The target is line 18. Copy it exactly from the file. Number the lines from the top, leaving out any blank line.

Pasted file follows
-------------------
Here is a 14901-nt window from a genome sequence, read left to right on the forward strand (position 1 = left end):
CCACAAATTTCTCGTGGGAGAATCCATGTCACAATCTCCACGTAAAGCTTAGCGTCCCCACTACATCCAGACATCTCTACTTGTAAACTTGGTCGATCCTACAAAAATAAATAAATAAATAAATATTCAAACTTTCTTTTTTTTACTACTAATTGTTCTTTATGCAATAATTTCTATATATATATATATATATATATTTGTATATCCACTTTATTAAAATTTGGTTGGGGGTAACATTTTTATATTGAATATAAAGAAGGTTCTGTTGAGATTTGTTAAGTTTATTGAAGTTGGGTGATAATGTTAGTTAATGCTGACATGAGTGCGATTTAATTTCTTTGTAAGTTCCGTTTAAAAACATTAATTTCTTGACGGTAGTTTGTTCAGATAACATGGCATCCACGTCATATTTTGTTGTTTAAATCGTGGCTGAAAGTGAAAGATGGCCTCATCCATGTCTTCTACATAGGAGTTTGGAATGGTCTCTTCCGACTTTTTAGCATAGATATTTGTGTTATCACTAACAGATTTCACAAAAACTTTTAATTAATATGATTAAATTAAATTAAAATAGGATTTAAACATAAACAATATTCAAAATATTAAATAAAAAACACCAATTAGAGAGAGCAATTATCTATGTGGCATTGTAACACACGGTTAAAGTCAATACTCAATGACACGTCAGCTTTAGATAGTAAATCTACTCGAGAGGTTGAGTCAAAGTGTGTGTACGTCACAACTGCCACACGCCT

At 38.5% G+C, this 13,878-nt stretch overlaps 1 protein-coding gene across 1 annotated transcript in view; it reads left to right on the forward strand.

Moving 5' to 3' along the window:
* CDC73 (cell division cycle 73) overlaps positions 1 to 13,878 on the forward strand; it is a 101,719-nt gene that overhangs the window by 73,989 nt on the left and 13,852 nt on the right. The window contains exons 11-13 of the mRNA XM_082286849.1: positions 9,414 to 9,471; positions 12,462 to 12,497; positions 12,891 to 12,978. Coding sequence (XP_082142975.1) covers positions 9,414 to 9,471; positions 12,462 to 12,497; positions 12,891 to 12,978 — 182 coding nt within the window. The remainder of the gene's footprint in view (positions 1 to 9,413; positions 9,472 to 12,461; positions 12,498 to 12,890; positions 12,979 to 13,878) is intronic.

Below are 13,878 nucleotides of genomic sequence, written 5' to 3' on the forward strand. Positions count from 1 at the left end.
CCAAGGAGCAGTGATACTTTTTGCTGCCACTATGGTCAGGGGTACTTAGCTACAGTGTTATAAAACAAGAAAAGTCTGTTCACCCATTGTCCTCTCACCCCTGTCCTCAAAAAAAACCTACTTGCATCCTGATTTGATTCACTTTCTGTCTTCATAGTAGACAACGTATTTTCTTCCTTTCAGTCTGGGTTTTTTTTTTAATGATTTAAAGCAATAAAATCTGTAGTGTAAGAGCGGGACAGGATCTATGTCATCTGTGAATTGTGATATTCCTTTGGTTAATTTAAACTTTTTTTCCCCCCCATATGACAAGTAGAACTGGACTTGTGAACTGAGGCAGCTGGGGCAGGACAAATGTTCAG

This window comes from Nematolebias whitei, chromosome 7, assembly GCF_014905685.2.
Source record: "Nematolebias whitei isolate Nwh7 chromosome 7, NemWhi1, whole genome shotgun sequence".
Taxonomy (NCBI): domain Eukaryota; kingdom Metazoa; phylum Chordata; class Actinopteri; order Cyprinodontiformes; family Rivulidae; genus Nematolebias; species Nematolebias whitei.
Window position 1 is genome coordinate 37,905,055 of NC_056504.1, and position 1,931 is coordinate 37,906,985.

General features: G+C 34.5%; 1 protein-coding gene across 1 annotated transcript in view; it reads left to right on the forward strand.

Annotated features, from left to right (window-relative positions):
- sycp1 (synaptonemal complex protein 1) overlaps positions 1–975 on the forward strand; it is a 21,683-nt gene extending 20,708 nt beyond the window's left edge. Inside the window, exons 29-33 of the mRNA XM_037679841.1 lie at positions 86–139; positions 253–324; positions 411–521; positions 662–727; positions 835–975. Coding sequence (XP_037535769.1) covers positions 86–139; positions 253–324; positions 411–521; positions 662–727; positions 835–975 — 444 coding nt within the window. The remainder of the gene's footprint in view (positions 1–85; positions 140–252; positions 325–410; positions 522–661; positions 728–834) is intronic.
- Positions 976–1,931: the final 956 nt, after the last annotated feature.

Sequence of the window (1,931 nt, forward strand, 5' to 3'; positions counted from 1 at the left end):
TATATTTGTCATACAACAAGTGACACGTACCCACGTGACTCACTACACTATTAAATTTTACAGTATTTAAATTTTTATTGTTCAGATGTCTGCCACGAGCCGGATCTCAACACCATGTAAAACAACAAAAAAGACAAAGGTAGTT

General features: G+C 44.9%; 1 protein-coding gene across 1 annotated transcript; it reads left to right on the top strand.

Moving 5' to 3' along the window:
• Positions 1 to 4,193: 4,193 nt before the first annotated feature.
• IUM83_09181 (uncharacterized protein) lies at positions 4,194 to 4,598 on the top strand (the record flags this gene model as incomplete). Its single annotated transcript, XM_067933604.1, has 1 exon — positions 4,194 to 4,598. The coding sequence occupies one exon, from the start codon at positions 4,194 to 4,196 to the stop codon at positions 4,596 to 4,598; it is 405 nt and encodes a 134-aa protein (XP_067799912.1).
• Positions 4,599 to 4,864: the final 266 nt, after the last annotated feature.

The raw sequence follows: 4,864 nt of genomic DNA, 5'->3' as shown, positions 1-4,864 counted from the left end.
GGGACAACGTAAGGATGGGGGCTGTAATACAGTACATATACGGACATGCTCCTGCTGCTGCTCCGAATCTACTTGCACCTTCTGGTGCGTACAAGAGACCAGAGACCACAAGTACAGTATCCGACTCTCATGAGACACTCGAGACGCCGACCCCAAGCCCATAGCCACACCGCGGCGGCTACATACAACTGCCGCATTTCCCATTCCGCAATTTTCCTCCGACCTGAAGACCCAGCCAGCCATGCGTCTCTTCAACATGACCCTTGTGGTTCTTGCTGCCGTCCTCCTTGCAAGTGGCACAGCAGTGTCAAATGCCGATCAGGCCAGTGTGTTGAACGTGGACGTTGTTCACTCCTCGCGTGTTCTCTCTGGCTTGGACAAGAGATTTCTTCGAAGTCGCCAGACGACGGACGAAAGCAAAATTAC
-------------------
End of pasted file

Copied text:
General features: G+C 44.9%; 1 protein-coding gene across 1 annotated transcript; it reads left to right on the top strand.